The various aspects related to the system of elections to the Lok Sabha are as follows:
For the purpose of holding direct elections to the Lok Sabha, each state is divided into territorial constituencies. In this respect, the Constitution makes the following two provisions:
The expression ‘population’ means the population as ascertainted at the preceding census of which the relevant figures have been published.
Readjustment after each Census
After every census, a readjustment is to be made in (a) allocation of seats in the Lok Sabha to the states, and (b) division of each state into territorial constituencies. Parliament is empowered to determine the authority and the manner in which it is to be made. Accordingly, the Parliament has enacted the Delimitation Commission Acts in 1952, 1962, 1972 and 2002 for this purpose.
The 42nd Amendment Act of 1976 froze the allocation of seats in the Lok Sabha to the states and the division of each state into territorial constituencies till the year 2000 at the 1971 level. This ban on readjustment was extended for another 25 years (ie, upto year 2026) by the 84th Amendment Act of 2001, with the same objective of encouraging population limiting measures.
The 84th Amendment Act of 2001 also empowered the government to undertake readjustment and rationalisation of territorial constituencies in the states on the basis of the population figures of 1991 census. Later, the 87th Amendment Act of 2003 provided for the delimitation of constituencies on the basis of 2001 census and not 1991 census. However, this can be done without altering the number of seats allotted to each state in the Lok Sabha.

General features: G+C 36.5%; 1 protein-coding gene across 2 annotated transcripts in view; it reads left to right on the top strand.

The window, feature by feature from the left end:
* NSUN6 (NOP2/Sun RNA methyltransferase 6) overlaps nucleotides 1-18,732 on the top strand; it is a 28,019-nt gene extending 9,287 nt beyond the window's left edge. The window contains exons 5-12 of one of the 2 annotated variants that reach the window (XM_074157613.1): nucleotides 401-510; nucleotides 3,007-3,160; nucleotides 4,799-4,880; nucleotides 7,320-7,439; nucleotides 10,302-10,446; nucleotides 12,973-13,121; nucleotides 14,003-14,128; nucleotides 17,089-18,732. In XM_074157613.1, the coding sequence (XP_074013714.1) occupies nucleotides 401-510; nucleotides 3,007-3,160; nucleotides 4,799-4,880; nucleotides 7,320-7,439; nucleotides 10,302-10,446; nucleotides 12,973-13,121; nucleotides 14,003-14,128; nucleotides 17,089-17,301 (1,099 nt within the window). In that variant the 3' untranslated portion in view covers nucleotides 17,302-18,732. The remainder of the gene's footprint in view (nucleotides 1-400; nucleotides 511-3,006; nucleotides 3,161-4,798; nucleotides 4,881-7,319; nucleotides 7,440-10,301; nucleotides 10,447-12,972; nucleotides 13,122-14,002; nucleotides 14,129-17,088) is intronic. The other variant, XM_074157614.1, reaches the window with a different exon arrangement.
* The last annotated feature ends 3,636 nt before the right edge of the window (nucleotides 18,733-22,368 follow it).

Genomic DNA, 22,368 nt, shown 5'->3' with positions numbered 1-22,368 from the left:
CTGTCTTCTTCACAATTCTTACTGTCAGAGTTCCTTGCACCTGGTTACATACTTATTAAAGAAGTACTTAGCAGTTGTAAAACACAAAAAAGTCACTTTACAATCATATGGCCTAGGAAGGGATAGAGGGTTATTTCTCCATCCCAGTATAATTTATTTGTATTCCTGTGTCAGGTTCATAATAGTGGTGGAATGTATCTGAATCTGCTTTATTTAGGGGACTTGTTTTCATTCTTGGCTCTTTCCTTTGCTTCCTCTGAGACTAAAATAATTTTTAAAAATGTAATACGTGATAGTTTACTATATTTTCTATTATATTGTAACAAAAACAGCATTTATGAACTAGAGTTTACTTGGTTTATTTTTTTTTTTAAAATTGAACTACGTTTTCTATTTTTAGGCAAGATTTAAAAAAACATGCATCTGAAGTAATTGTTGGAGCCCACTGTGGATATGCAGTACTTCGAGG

Reservation of Seats for SCs and STs
Though the Constitution has abandoned the system of communal representation, it provides for the reservation of seats for scheduled castes and scheduled tribes in the Lok Sabha on the basis of population ratios.
Originally, this reservation was to operate for ten years (ie, up to 1960), but it has been extended continuously since then by 10 years each time. Now, under the 95th Amendment Act of 2009, this reservation is to last until 2020.
Though seats are reserved for scheduled castes and scheduled tribes, they are elected by all the voters in a constituency, without any separate electorate. A member of scheduled castes and scheduled tribes is also not debarred from contesting a general (non-reserved) seat.
The 84th Amendment Act of 2001 provided for refixing of the reserved seats on the basis of the population figures of 1991 census as applied to rationalisation of the general seats. Later, the 87thAmendment Act of 2003 provided for the refixing of the reserved seats on the basis of 2001 census and not 1991 census.